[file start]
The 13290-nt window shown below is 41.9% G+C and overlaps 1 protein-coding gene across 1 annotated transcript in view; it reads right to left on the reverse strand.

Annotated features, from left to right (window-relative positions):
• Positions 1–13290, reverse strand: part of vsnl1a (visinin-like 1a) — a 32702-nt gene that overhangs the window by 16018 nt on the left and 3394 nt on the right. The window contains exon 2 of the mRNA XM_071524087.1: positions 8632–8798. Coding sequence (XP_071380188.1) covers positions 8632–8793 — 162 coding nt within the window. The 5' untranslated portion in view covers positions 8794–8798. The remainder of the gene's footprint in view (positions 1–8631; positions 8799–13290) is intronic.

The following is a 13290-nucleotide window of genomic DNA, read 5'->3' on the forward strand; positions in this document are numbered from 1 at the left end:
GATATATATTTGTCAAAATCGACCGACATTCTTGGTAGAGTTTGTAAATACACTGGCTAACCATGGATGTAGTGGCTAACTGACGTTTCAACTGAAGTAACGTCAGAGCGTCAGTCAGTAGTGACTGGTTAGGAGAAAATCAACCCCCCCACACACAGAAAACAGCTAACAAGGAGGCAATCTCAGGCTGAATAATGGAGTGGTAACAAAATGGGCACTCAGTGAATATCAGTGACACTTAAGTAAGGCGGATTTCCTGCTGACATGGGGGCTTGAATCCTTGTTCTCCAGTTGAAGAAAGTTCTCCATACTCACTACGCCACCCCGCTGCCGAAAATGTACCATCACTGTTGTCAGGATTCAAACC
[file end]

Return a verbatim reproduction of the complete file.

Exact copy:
The 13290-nt window shown below is 41.9% G+C and overlaps 1 protein-coding gene across 1 annotated transcript in view; it reads right to left on the reverse strand.

Annotated features, from left to right (window-relative positions):
• Positions 1–13290, reverse strand: part of vsnl1a (visinin-like 1a) — a 32702-nt gene that overhangs the window by 16018 nt on the left and 3394 nt on the right. The window contains exon 2 of the mRNA XM_071524087.1: positions 8632–8798. Coding sequence (XP_071380188.1) covers positions 8632–8793 — 162 coding nt within the window. The 5' untranslated portion in view covers positions 8794–8798. The remainder of the gene's footprint in view (positions 1–8631; positions 8799–13290) is intronic.

The following is a 13290-nucleotide window of genomic DNA, read 5'->3' on the forward strand; positions in this document are numbered from 1 at the left end:
GATATATATTTGTCAAAATCGACCGACATTCTTGGTAGAGTTTGTAAATACACTGGCTAACCATGGATGTAGTGGCTAACTGACGTTTCAACTGAAGTAACGTCAGAGCGTCAGTCAGTAGTGACTGGTTAGGAGAAAATCAACCCCCCCACACACAGAAAACAGCTAACAAGGAGGCAATCTCAGGCTGAATAATGGAGTGGTAACAAAATGGGCACTCAGTGAATATCAGTGACACTTAAGTAAGGCGGATTTCCTGCTGACATGGGGGCTTGAATCCTTGTTCTCCAGTTGAAGAAAGTTCTCCATACTCACTACGCCACCCCGCTGCCGAAAATGTACCATCACTGTTGTCAGGATTCAAACC